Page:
Colette’s Story

I have two daughters and they are both gay. I guessed my eldest was gay when she was sixteen although I wasn’t sure until three years later. By then I was used to the idea and pretty relaxed about it. Soon after, my younger daughter came out and it was a complete shock because I had no inkling and, of course, it meant I now had no straight children. I was devastated for a while, in mourning for the daughters I thought I had lost. I was also certain that having two gay children was exceptional.

My husband takes things as they come and didn’t really understand my dejection. It was hard to know where to turn to get help. I didn’t want to broach the subject with my mother or my friends while I was feeling so raw. I worried a lot about how people would react. I trawled the Internet where there was plenty of information for gay people but nothing much for their families and nothing about gay siblings.

Then I found a wonderful support group called Families Together London where I met the mother of two gay boys and the mother of a gay son and a lesbian. Meeting other parents in a similar situation and talking openly about my feelings made an enormous difference. Next I started reading books. One in particular – Invisible Families by Terry Stewart – provided answers to the questions spiralling in my mind. I learned that most families have a gay relation or two, whether they know it or not, and that having two gay children is not exceptional after all. I learned that homosexuality is just another version of normal, that in ancient times no­one worried at all about it, that homophobia is a relatively modern phenomenon and that the word homosexuality didn’t exist until the 19th century. I also learned that these days lesbians can have children and that their children do not suffer at all as a result of having two mothers. On the contrary, US research suggests they are more likely to have good self­esteem than children in heterosexual families.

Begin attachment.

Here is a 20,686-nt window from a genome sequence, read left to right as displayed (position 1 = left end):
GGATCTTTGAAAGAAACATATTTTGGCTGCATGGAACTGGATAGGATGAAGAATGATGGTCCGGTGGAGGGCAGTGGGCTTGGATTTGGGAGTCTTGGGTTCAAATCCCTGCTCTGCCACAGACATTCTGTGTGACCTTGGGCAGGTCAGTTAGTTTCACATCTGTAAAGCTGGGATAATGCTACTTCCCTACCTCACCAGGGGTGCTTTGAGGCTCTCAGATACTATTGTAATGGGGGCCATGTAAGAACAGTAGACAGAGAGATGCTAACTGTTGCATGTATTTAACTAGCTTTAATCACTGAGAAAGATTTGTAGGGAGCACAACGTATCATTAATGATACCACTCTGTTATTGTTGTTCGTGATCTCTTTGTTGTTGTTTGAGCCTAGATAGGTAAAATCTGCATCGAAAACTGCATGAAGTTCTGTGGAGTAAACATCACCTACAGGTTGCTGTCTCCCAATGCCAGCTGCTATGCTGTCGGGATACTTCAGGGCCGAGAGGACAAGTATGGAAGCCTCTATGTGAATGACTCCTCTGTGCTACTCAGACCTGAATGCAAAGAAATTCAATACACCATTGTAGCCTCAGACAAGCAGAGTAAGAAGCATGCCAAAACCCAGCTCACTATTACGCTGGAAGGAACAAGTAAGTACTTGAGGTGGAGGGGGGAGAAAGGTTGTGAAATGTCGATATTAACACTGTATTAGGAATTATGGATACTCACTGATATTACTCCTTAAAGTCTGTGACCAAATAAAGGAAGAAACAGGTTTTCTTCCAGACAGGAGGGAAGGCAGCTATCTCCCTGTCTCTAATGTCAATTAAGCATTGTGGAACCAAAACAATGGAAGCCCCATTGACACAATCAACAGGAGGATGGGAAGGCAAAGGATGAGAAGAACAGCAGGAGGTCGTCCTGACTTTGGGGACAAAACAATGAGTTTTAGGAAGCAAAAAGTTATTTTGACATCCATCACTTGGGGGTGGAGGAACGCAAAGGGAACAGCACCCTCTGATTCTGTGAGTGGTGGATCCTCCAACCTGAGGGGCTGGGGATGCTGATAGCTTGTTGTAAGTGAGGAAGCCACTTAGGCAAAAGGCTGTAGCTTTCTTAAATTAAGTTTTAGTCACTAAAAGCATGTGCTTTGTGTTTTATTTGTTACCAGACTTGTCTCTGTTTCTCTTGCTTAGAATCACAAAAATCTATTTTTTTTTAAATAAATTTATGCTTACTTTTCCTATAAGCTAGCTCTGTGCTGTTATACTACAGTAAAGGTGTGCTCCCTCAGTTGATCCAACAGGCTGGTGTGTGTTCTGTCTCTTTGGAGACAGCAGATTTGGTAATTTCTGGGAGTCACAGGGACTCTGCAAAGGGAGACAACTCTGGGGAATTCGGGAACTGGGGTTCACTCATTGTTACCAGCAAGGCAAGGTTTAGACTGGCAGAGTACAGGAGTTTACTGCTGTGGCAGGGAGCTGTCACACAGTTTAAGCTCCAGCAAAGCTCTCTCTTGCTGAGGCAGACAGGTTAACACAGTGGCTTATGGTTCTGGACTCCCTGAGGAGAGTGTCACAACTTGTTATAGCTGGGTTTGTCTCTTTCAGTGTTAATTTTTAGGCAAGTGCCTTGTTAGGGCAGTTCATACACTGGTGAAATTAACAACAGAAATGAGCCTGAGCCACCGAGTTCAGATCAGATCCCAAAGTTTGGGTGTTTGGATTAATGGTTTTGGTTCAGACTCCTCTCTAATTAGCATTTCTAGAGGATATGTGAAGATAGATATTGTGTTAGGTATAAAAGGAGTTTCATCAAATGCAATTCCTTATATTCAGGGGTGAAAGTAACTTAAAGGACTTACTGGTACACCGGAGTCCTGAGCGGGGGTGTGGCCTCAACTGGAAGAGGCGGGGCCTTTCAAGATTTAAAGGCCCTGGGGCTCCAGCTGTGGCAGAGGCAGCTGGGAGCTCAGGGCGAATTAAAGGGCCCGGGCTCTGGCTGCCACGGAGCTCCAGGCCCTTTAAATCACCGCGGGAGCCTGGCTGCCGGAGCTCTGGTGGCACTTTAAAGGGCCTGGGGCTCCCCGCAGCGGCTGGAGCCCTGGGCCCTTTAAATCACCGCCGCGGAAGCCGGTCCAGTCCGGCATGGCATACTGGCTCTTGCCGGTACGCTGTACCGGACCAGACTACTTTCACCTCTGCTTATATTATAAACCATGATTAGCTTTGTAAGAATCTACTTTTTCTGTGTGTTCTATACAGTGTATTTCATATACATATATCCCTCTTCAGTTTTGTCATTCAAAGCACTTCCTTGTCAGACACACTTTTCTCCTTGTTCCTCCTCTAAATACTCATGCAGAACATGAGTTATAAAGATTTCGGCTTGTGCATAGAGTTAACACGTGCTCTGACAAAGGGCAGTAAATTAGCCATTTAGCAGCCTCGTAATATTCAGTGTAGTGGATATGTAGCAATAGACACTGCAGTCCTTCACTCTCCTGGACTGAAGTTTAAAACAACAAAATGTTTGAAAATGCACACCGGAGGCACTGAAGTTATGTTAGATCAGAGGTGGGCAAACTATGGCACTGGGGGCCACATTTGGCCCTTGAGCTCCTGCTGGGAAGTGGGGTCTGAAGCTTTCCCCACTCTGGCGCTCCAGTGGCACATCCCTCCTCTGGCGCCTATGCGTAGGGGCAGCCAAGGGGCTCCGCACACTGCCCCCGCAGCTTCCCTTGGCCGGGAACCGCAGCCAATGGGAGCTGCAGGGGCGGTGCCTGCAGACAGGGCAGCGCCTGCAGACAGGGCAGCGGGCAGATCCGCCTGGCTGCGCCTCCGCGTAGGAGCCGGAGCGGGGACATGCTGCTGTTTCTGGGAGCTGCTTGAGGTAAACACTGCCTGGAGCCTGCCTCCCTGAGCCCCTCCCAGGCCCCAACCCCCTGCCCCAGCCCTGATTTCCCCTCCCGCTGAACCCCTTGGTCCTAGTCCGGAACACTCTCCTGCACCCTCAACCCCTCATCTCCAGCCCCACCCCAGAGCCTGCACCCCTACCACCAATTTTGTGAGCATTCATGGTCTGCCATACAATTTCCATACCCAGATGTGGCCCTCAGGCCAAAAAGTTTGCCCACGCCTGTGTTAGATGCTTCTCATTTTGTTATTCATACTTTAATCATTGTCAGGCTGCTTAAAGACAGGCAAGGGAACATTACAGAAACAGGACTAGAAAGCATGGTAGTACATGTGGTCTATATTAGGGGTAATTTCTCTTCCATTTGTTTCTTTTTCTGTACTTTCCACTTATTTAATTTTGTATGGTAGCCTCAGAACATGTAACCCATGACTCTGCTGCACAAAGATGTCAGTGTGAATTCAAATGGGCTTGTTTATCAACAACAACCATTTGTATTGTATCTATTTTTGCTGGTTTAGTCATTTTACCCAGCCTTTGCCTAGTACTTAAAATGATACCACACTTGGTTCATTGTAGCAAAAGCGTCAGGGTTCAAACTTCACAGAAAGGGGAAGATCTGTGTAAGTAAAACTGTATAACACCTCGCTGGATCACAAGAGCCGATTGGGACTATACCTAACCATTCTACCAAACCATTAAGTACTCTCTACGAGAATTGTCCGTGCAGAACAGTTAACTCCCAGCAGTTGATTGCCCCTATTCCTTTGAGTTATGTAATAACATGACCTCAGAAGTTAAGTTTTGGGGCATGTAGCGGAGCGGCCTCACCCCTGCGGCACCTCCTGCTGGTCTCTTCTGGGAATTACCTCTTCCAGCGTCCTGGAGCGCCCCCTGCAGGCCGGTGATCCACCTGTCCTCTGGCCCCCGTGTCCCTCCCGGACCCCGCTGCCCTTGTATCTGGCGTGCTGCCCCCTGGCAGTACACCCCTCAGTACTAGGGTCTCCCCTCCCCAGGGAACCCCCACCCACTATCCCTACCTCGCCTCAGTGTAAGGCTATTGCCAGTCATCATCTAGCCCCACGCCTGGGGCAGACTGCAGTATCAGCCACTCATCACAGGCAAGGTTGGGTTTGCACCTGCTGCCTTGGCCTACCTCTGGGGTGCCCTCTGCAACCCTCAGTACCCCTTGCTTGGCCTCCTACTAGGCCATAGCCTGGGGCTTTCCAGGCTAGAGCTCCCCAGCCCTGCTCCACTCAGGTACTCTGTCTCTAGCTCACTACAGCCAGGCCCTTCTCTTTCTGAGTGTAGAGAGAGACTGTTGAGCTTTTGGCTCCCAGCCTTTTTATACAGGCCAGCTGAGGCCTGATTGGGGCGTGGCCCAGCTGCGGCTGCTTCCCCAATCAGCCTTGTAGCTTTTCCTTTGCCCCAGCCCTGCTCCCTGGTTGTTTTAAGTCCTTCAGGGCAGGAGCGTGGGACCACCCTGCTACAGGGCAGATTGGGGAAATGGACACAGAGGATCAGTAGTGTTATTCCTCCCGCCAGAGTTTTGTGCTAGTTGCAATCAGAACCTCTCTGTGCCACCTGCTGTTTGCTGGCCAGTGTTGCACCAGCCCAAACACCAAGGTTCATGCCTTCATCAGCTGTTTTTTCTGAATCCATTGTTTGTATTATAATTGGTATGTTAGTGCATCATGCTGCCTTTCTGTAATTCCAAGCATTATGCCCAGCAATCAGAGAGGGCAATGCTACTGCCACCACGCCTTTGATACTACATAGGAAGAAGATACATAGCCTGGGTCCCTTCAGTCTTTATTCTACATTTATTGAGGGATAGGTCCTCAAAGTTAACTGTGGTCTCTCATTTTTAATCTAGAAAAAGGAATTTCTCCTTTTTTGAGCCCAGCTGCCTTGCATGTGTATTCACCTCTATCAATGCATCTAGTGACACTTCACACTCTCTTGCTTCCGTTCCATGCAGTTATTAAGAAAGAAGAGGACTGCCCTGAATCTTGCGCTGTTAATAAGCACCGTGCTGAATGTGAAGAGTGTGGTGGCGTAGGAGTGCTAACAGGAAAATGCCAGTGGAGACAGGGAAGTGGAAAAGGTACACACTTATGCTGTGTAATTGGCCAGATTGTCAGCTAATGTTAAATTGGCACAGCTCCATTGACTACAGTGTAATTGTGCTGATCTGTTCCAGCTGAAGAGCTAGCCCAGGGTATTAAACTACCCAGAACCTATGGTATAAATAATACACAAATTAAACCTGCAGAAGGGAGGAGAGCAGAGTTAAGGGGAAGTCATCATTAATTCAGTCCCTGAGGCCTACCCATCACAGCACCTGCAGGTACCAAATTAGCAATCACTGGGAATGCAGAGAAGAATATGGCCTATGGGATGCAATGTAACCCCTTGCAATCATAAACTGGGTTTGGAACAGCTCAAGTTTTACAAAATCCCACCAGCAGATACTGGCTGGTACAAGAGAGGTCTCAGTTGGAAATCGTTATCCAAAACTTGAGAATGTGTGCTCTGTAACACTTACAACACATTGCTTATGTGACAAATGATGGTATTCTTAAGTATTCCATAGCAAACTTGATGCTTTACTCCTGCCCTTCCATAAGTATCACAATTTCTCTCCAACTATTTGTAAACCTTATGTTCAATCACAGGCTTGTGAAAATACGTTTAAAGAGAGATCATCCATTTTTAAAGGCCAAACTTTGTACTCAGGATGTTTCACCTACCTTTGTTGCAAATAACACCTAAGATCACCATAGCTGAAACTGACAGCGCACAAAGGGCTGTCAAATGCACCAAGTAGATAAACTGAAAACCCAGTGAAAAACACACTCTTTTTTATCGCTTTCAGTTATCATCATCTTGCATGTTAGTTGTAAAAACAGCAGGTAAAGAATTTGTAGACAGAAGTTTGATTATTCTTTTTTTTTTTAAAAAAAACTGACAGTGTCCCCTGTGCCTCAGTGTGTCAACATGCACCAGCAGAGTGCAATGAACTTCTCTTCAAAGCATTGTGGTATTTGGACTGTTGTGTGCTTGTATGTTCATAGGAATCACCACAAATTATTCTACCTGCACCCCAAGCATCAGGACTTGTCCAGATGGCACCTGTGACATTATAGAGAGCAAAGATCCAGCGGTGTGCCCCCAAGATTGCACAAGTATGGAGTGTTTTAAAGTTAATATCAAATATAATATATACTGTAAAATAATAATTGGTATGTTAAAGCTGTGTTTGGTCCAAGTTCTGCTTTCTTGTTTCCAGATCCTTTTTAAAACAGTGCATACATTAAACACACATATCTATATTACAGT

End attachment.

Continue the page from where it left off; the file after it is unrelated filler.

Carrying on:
My daughters are now in their twenties. Both have lovely girlfriends who come to stay and who I enjoy getting to know. Both hope to fall in love, to marry and to have children. And I look forward to getting to know their wives as my daughters in law.

It would be wonderful if all gay people could be matter­of­fact about their sexuality and all straight people could see that it is really neither here nor there, not an issue at all unless we choose to make it one.

I have started a support group in Dorset where I now live. Ricochet has been going since mid­ 2012 and the parents come share their worries in the same way that we did in London at Families Together. Their concerns range from how to tell friends and family to dealing with the homophobia that lingers in the UK and is still rife in so many parts of the world. All of them have told me that their worries evaporate when they talk to others in the same situation.